Such affinities may not seem very illuminating at first glance and may strike some as the result of an intuition that barely rises above the journalistic. Still, the three points are worth considering, if only as a way to orient Barthelme's talent in terms of this protean genre. Take the last point first: the immensity of matter. This is perhaps the most obvious characteristic of Barthelme's work, its heterogeneous range of subjects, or at least its range of references. The stories in some sense reflect their place of publication, namely the modern magazine. Addressed to an audience...
(The entire section is 11669 words.)
SOURCE: Stengel, Wayne B. “The Art Stories.” In The Shape of Art in the Short Stories of Donald Barthelme, pp. 163-202. Baton Rouge: Louisiana State University Press, 1985.
[In the following essay, Stengel discusses Barthelme's twelve art stories, which evaluate the role of art and of the artist in contemporary life.]
[This essay] examines Barthelme stories that describe the place of art in contemporary life. All the stories interpreted here examine the role of the artist and the reaction of the audience when art becomes a massive object in the landscape, a museum piece, or an insurmountable obstacle. Though all twelve stories appear unconcerned about what their art works mean, some ask from what materials contemporary art can be formed; others question whether human beings are the proper subject matter for art, what should be the goals of art, or how the artist may create in a restless, exhausted world. The highly whimsical art objects created raise still other questions about the function and utility of art in a pragmatic world frequently indifferent or hostile to aesthetic considerations.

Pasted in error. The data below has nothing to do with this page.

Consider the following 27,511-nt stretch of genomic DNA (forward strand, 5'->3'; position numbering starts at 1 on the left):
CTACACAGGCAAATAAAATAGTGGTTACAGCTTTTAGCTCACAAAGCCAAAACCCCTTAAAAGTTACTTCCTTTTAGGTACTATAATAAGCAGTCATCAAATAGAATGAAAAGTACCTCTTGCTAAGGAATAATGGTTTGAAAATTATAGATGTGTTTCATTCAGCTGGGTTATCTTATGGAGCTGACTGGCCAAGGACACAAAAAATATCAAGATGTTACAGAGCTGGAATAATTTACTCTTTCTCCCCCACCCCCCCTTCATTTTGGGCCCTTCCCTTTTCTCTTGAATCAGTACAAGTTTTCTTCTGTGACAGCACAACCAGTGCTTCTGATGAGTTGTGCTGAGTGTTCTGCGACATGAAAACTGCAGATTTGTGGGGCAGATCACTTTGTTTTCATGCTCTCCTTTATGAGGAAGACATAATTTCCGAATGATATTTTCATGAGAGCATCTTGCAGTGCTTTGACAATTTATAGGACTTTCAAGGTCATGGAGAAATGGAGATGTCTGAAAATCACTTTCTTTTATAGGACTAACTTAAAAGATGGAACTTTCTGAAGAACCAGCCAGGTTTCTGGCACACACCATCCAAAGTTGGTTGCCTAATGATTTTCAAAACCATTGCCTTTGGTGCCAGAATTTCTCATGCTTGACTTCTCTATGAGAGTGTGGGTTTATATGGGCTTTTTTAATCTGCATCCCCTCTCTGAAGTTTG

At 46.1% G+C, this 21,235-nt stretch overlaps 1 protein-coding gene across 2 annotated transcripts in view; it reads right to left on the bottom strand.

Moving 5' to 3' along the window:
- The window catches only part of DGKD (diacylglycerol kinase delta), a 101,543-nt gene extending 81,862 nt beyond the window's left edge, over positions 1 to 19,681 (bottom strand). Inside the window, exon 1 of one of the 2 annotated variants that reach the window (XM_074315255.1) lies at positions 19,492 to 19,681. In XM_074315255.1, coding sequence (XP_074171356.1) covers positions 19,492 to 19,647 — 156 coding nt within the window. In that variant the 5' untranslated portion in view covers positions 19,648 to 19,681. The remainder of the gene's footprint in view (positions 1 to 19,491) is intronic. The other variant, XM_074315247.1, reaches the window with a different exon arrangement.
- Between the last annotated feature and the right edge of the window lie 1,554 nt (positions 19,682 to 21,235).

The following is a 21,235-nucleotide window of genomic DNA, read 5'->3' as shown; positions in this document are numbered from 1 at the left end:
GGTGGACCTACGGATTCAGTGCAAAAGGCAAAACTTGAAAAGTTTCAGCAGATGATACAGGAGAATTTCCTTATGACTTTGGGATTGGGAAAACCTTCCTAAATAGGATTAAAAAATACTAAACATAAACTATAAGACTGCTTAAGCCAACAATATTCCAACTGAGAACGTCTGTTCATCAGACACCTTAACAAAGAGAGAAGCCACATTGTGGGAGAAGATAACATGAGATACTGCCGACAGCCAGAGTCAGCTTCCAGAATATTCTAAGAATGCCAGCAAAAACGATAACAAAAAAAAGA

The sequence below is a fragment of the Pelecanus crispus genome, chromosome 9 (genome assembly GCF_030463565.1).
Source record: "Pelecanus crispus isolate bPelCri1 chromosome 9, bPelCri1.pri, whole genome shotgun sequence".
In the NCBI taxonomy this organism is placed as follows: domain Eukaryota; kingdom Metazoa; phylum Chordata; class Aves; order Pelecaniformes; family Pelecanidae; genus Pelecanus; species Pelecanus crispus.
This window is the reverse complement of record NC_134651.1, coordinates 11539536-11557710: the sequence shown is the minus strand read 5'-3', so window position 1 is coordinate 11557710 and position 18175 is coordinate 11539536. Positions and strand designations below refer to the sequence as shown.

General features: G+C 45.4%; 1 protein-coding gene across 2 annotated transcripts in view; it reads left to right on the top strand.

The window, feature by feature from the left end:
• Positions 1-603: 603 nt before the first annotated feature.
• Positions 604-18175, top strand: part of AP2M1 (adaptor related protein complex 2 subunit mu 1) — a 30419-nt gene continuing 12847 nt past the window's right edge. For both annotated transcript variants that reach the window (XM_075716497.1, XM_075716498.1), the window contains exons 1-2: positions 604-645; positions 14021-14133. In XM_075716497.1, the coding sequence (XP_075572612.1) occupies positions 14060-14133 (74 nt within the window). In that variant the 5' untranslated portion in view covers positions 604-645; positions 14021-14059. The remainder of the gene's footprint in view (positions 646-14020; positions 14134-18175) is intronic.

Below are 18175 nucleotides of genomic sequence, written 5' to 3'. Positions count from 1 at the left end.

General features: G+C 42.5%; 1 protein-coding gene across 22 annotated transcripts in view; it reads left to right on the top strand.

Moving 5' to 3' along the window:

Art in these stories hardly constitutes mimesis. Rather, as long as an audience believes in their art, the artists represented here seem free to create people or human abstractions that could not in all likelihood exist. The stories imply that the effort to know another human being may well be...
(The entire section is 14477 words.)
SOURCE: Domini, John. “Donald Barthelme: The Modernist Uprising.” Southwest Review 75, no. 1 (winter 1990): 95-112.
[In the following essay, Domini explores Barthelme's modern consciousness through an examination of his short stories.]
“Barthelme has managed to place himself,” William Gass once declared, “in the center of modern consciousness.” Gass of course meant “modern” in the sense of “up to the minute”; he was praising Donald Barthelme for what always strikes one first about this author's highly imaginative and wickedly ironic fiction, namely, its free-wheeling use of contemporary culture in all its kitschy largesse. The majority of his closer critics—Tony Tanner, Wayne B. Stengel, and Larry McCaffery, to name three—have since seconded Gass's judgment, emphasizing what that early reviewer called the author's “need for the new.” In general the criticism has stressed how Barthelme revels in the dreck of contemporary culture—how he delights in our brokeback and hopelessly modish contemporary language—using the very elements of a civilization mad for superficial values in order to deride it. Robert A. Morace praises the author's “critique of the reductive linguistic democracy of the contemporary American mass culture,” (in Critique), and Larry McCaffery adds: “Barthelme's stories can thus be viewed as allegorical presentations of the writer attempting...